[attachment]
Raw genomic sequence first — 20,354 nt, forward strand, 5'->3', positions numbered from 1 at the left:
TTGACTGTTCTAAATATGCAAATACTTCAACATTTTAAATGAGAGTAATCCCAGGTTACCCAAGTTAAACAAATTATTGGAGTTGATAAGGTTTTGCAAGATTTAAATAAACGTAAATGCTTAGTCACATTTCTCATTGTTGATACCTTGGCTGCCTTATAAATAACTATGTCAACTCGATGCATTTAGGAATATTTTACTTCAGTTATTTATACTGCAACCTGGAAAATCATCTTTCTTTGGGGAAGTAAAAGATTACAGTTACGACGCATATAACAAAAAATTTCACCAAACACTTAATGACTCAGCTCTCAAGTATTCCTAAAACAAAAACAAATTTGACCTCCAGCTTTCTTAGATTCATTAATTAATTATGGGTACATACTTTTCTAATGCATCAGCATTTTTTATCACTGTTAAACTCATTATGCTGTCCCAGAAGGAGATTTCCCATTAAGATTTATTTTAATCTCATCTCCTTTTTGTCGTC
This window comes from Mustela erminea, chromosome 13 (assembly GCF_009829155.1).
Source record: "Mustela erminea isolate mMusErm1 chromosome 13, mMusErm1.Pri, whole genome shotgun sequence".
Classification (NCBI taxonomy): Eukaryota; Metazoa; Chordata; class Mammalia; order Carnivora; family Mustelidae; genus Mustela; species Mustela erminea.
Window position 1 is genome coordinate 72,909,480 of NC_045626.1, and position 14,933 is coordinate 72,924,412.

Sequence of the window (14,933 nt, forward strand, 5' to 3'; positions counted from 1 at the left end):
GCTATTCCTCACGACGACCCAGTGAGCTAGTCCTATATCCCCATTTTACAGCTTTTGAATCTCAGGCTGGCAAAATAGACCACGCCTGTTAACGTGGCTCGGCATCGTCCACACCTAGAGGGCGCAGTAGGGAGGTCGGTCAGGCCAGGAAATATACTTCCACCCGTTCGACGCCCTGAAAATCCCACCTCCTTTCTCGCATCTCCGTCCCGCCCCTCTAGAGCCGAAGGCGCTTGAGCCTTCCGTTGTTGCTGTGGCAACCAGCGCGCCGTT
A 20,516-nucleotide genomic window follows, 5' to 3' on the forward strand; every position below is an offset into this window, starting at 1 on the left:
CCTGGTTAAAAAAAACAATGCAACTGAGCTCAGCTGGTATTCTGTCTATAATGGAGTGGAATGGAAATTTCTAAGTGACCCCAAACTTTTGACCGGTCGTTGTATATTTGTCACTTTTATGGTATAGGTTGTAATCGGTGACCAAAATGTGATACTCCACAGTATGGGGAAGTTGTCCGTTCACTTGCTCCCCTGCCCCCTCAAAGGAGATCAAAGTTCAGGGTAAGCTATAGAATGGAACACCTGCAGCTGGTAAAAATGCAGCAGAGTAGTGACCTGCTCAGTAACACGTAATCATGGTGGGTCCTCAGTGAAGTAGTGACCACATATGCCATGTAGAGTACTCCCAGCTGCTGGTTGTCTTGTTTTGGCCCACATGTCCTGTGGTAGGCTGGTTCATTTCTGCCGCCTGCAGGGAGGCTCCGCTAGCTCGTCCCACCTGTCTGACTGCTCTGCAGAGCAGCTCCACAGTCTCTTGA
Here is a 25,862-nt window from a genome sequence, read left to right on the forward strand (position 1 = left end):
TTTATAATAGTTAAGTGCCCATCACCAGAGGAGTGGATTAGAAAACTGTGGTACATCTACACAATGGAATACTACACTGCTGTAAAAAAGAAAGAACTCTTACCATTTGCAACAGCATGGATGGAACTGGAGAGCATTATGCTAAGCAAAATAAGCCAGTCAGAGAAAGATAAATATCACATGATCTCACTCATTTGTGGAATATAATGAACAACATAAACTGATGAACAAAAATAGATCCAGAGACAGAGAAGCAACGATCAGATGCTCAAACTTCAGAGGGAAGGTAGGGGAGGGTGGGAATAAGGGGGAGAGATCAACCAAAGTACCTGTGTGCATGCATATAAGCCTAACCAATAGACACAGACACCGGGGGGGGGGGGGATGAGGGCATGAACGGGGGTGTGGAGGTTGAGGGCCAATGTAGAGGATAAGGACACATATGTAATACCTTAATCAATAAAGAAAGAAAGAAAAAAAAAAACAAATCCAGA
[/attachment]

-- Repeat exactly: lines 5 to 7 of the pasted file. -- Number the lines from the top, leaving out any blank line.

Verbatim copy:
Classification (NCBI taxonomy): Eukaryota; Metazoa; Chordata; class Mammalia; order Carnivora; family Mustelidae; genus Mustela; species Mustela erminea.
Window position 1 is genome coordinate 72,909,480 of NC_045626.1, and position 14,933 is coordinate 72,924,412.

Sequence of the window (14,933 nt, forward strand, 5' to 3'; positions counted from 1 at the left end):